Standing atop the awards podium is more than a dream for our Shaklee athletes—it’s a reality they’ve experienced many times. But is that the ultimate in life? “Not even close,” quipped Eli Bremer, Captain of the Shaklee Pure Performance Team. “Podiums are great, but they only represent what’s really important to the athletes: Working hard to fulfill a dream, sharing great experiences with others, and enjoying a journey that provides tools, skills, and perspectives for future conquests.” In other words, we can all stand atop the podiums in our life with a little passion and persistence. We asked several of our Shaklee athletes to comment on key performance topics that can help us all climb to the top. Here are their insights.
Performance Lesson #1: Dreams and passion matter.
Mary Whipple, Rowing, 2004 silver medal, 2008 gold medal, 2012 gold medal
Goals make dreams come true for me. Having a team to help keep me accountable in working toward my goals is how and why I became a three-time Games medalist. I use goals to set a time line so I can build confidence towards reaching my dreams. That way, no matter how big my dreams are, I know it’s only a matter of time, determination, and grit before I achieve them.
Courtney Mathewson, Water Polo, 2012 gold medal, 2016 gold medal
Find your passion, whatever it is that drives you, and use it as daily motivation to reach your long-term goals. In hard times, reflect on that fire and use it to reaffirm the path you’re on.
Performance Lesson #2: Setbacks? Bounce back up!
Allison Baver, Short Track Speed Skating, 2006, 2010 bronze medal, 2014
Do you want to be a champion? If so, realize that overcoming obstacles is critically important in the long push toward reaching your goals or dreams. Perseverance is critical to developing a winning attitude. Excellence is achieved through constant planning and overcoming your setbacks to reach your goals. In life and business, we must learn to roll with the punches. Setbacks are temporary, and sometimes necessary for learning and improving. I establish small goals and reward myself when I achieve them, especially during adversity. Remember to look inside yourself and give yourself permission to be a winner—step-by-step will get you there!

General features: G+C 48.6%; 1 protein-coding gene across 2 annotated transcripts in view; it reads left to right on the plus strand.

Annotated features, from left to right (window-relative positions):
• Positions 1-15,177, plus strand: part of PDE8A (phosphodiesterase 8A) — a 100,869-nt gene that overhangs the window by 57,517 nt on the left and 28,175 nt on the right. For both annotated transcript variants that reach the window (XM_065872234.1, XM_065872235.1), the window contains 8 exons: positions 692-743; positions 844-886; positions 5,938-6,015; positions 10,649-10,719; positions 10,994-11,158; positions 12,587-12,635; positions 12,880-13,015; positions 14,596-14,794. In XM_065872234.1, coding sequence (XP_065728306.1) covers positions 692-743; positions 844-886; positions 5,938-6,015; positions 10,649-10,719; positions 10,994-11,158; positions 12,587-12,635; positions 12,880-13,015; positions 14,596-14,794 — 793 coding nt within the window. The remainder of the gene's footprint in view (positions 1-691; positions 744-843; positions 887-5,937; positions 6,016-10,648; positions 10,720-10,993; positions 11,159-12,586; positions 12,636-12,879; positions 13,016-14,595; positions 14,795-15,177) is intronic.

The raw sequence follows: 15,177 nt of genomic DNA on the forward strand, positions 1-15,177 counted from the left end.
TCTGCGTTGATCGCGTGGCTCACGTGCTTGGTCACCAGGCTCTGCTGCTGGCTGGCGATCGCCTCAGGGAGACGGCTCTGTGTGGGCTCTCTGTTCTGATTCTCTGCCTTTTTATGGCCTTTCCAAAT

Caryn Davies, Rowing, 2004 silver medal, 2008 gold medal, 2012 gold medal
Obstacles and setbacks are a good opportunity to practice self-compassion. You can’t realistically perform at your peak every day; if you expect that of yourself, you will only get discouraged. Consider these outlooks:
- Don’t aim to have your best performance every day; merely aim to beat your average. If you can do that, you will consistently improve.
- When your performance falls short of expectations, don’t dwell on it. Figure out what you can do better next time, then put it behind you and move forward.
Early in my rowing career, I thought that I needed to “bring it” every day, putting too much pressure on myself to perform. As a result, I got very nervous before training sessions and I lost my confidence. My coach told me not to be so hard on myself. Once I understood that I needed to be kind to myself, I started enjoying training again, and I bounced back more readily from disappointing performances.
Performance Lesson #3: Fuel right to do right.
Emily Regan, Rowing, 2016 gold medal
Proper nutrition is essential to perform at your best. In endurance sports, it’s important to make sure you are always eating enough so that your body isn’t trying to perform at a calorie deficit. I try to focus on getting about 20 grams of protein every three hours throughout the day so that my muscles can recover from practice and be ready to perform again during our next session. I like to make a protein shake with Performance® Advanced Physique® 100% Grass-Fed Whey Protein (I like chocolate) as an easy way to load up the calories and protein right after practice.
Performance Lesson #4: Training is only as good as your recovery.
Ismael Hernández, Modern Pentathlon, 2016 bronze medal
Performance improvements usually result from a balance between proper training and a consistent recovery routine. While the training creates the stress that the muscles need for improvement, it is the recovery when the body assimilates the workout. As an elite athlete, I realized that it wasn’t about just running faster than everyone else but also recovering smarter than everyone else. Having a balanced diet with a high content of antioxidants and constant hydration (as well as good sleep!) were the keys to feeling renewed every morning.
Remember, you don’t need to be in a race or competition to be a winner. Victory comes to those who strive, and strivers realize the podium is one step—not the final step—to victory.